5.) Create a checking account you use just for book-related purchases and such, that way you can keep personal and ‘self-published’ things separate. Then stick to it!

6.) When all else fails, hire a professional.

❤ Ciao!

What is your novel worth?

For my self-published friends: What exactly is your book worth?

Hi everyone,

Sorry for the lack of postings/tweets/facebook messages, I’ve been stuck without my main computer! It died about two weeks ago and I’m still in limbo with it. I could replace the hard drive, but at this point, It may make more sense to simply get a new computer. Not sure yet.

Anywho, onto my main post.

As self-published authors, we are always facing the latest push to devalue our work. The average pricing for an ebook dropped roughly 50% this last year, according to a recent study. (I’ll find the source, but heard it on the radio!) So even the main stream publishers are facing pressure to reduce the price of their work. Understandably, there is pressure on self-published authors to get our work in ‘under the wire’ so to speak, at a reduced price, because hey, everyone likes a deal, right?

Consider what goes into making a book: Time + Money + Effort = Finished Product. You spend hours writing, revising, fixing a novel. Then you probably spend money sending it to someone else to be edited, revised, tweaked. You spend money on getting good cover art because, hey, people DO judge a book by it’s cover. You put in effort to promote, to network, to do all the legwork yourself or with only a few volunteers.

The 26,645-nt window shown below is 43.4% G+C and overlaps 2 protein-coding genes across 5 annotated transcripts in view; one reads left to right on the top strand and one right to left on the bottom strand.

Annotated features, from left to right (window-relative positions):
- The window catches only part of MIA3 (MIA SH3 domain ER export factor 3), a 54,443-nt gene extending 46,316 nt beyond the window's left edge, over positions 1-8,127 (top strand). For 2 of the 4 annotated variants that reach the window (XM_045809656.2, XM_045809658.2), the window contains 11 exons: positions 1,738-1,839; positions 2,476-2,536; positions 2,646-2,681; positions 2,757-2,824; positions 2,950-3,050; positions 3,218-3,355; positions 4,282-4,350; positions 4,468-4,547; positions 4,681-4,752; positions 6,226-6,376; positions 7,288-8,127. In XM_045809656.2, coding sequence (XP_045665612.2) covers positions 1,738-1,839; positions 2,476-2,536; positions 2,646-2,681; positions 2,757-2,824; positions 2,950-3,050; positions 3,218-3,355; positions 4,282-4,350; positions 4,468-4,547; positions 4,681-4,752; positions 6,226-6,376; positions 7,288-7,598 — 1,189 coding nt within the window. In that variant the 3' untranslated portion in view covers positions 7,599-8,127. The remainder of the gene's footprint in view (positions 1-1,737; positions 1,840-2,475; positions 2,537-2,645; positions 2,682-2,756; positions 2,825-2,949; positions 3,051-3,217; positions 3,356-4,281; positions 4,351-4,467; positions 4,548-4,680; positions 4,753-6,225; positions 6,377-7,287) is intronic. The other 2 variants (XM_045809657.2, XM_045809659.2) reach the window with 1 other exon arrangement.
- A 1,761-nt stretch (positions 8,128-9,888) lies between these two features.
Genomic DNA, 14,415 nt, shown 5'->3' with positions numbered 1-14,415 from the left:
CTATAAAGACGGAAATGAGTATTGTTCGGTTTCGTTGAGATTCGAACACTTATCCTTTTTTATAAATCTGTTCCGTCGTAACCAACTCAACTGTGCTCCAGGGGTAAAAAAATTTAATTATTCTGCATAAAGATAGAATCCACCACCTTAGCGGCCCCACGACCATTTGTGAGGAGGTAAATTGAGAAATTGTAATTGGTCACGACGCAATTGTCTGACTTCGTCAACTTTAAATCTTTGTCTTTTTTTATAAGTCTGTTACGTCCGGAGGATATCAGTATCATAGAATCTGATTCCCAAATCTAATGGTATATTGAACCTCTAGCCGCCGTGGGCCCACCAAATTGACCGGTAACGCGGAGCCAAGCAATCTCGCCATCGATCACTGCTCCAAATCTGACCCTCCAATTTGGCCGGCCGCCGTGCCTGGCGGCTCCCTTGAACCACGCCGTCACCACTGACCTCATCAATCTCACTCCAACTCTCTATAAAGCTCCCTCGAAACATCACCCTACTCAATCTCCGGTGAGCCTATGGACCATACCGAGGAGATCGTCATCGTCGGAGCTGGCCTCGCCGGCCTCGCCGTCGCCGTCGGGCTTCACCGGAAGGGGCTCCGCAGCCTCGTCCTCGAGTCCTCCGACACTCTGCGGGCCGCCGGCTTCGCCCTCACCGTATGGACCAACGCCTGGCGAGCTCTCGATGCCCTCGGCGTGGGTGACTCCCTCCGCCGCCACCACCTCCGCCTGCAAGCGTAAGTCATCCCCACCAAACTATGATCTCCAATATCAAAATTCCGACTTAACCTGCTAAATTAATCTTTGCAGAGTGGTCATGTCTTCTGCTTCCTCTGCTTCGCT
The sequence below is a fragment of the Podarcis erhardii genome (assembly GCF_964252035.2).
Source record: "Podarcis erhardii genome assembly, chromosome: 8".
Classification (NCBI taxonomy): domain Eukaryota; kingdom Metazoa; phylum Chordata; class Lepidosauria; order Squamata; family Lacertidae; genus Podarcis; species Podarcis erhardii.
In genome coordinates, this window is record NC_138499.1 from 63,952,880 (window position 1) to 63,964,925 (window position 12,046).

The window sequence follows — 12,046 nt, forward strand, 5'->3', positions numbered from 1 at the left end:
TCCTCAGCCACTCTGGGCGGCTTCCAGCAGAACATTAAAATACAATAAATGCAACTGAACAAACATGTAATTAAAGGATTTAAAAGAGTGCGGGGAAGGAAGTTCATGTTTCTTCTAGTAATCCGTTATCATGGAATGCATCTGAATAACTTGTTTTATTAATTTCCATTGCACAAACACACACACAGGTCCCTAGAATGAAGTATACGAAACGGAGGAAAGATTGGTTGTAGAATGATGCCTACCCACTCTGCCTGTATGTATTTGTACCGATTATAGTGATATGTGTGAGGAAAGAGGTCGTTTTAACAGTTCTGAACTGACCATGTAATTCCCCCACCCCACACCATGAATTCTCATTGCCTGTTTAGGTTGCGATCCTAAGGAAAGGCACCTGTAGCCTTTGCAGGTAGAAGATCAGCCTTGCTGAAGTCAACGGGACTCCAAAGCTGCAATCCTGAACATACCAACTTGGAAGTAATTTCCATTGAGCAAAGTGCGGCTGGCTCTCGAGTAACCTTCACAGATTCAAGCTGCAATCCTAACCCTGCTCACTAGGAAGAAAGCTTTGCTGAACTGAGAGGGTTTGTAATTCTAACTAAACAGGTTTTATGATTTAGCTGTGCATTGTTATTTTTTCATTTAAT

Face it: You, the self-published (or small-published) author works incredibly hard for your money. Why should you not ask people to pay for your work? And not just a pittance either. $0.99? for a full length novel?

If you spent $1,000 crafting your novel, and you sell it for 99 cents, using Amazon’s algorithm (i.e – 35% of each sale is yours), you would have to sell 2800 copies of your novel just to break even. Before any advertising & such. I once heard a quote somewhere that said the vast majority of self-published authors never sell more than 50 books.

Sell your novel for 1.99, you make 66 cents each book – you’ve cut the number of books needed to break even down to 1500. Already you’re doing a lot better. Up it to $2.99, and now you’re making 70% of each sale, 2.09 – now you only need to sell 478 novels sold.